By Melanee Thomas,
When the ballots were counted, Canadians had elected a mere 10 more women in 2019 than they did in 2015, bringing up the proportion of women in the House of Commons from 26 percent to 29 percent. At this rate, it will take decades for women to reach representational parity.
Where Campaign 2019 highlighted that Canadians aren’t ready for a serious conversation about how race structures our politics, it also showed that diversity would not have been on the agenda at all if not for external events such as the release of Justin Trudeau’s blackface photos or the government litigating against compensation for Indigenous kids in care. While I am heartened, at least somewhat, that Canadians were shocked into talking about race and diversity in 2019, the absence of discussion about gender shows that we’re unlikely to address it either unless we’re forced to.
As someone who studies gender and politics, I look for how gender structures campaigns in at least three ways: through candidates, through leaders and through issues. I also look at voters, of course, but analysis will be easier after the Canadian Election Study — the premier resource that academics use to study Canadians’ political behaviour — has been released. In each of these three areas, gender strongly structured the 2019 campaign in ways we don’t typically discuss.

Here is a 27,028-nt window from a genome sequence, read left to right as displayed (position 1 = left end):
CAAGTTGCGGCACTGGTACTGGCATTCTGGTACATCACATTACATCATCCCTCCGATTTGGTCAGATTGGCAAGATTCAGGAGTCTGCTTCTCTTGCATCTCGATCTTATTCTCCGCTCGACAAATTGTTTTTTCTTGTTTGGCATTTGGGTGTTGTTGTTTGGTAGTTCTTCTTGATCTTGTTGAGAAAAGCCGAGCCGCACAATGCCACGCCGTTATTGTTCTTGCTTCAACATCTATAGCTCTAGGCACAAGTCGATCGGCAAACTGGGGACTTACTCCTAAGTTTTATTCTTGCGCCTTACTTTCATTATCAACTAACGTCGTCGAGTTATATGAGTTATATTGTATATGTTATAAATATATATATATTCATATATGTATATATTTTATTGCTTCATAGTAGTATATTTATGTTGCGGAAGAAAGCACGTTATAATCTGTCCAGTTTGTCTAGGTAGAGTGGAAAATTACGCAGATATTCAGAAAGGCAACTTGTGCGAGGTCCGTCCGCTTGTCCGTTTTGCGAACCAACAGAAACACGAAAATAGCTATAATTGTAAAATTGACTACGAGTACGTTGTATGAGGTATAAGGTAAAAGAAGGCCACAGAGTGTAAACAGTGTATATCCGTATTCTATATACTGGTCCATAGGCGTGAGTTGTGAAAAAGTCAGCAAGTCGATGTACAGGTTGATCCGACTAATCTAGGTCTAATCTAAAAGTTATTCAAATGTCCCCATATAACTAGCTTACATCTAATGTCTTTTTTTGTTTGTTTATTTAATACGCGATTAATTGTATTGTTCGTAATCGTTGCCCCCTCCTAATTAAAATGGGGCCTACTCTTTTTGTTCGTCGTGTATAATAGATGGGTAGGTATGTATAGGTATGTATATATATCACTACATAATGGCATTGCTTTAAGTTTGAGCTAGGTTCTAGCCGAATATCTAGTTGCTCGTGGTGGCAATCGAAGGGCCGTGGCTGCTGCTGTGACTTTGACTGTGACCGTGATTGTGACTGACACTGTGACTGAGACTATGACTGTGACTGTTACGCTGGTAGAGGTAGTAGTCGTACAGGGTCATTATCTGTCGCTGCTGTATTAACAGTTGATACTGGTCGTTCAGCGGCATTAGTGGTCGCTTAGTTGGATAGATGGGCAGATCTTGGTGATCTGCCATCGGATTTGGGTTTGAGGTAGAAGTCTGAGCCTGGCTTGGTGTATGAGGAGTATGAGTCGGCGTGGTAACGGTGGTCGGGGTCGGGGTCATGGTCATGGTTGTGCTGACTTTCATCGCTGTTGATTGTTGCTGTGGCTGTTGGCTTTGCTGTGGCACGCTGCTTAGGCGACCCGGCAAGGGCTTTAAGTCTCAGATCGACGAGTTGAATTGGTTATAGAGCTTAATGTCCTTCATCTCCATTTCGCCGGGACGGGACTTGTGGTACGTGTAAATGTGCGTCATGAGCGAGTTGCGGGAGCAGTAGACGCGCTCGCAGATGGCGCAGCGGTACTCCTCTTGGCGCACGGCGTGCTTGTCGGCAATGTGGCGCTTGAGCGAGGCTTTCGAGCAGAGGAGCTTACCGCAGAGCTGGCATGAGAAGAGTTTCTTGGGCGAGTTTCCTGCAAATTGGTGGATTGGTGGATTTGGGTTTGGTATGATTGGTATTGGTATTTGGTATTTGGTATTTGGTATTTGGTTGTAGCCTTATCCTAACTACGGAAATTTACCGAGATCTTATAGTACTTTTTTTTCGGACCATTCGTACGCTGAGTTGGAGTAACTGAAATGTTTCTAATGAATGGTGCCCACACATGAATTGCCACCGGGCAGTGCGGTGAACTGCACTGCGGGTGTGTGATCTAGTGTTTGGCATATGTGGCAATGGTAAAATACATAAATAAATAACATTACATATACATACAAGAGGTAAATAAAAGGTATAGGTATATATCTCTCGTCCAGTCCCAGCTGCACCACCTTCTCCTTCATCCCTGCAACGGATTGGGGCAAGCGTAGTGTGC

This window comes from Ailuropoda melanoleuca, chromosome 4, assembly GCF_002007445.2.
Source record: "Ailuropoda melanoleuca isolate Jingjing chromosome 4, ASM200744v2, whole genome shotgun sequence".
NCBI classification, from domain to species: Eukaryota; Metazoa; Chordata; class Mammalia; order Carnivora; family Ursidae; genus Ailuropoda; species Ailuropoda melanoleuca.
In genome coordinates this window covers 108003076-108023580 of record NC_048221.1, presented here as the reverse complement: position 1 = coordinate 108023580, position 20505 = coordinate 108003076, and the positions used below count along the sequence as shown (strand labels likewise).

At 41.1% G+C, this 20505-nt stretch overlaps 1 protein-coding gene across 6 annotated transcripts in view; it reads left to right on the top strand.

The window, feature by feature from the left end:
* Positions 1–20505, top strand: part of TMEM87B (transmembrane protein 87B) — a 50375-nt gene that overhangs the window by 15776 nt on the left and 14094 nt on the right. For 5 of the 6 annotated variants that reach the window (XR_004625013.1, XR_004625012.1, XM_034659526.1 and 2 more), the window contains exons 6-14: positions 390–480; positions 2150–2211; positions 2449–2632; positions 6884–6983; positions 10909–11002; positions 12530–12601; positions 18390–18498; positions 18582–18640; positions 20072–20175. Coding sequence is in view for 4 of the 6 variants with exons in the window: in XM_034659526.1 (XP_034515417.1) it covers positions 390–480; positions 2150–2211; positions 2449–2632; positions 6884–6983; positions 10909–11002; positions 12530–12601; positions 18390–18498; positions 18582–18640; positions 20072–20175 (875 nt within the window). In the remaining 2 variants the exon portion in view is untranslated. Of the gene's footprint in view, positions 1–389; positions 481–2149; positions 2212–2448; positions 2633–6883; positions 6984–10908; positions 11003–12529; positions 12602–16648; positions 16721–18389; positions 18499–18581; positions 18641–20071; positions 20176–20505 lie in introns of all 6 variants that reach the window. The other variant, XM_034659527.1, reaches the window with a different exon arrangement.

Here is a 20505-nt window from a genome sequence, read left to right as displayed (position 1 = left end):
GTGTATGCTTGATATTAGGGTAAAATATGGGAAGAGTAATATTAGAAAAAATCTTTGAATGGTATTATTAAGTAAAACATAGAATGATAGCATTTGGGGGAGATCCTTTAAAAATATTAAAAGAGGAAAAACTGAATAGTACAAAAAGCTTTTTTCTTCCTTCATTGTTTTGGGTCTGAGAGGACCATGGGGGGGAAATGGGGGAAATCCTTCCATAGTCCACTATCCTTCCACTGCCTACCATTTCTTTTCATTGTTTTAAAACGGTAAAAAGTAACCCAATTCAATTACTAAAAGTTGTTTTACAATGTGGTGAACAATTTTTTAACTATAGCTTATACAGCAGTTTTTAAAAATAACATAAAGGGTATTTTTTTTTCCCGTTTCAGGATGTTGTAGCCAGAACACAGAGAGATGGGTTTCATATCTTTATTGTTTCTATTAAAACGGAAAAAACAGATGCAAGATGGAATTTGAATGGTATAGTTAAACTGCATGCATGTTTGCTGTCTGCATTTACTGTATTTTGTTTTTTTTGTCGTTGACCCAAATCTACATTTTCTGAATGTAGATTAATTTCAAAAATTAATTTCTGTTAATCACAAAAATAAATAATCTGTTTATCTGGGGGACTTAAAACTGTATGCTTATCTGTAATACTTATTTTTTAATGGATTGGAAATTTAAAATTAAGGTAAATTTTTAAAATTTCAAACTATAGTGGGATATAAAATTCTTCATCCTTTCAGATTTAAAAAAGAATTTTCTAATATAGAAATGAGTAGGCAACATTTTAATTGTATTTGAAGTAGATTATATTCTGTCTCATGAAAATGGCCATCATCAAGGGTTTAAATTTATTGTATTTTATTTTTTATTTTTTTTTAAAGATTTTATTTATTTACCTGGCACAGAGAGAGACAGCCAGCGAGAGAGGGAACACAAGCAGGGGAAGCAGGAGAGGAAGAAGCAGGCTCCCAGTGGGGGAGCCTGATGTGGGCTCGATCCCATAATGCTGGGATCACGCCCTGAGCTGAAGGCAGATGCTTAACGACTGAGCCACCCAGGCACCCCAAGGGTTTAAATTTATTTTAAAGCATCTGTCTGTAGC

Let’s look at candidates first. Political scientists have looked really hard for evidence that voters discriminate against women candidates in Canada, and we just can’t find it. This means that while Canadians might still hold some pretty sexist views, that doesn’t keep them from voting for women candidates as readily as they vote for men. Instead, my research with Marc-André Bodet highlights a key factor: political parties. Not only are parties less likely to nominate women as candidates than men, they are also more likely to disproportionately nominate women in seats their party cannot win. Men, by contrast, are more likely to be found running for safe seats. We examined data from 2004 through 2011 and found that this gendered competitiveness pattern persisted for all parties, regardless of how they talk about gender and equality, and that it also persisted for incumbents and open seats. This means that when MPs retire, their parties are still more likely to nominate men over women in those safe seats. It also means that some women MPs have a more precarious hold on their seats than most men.
Click here to read the full article published by Policy Options on 30 October 2019.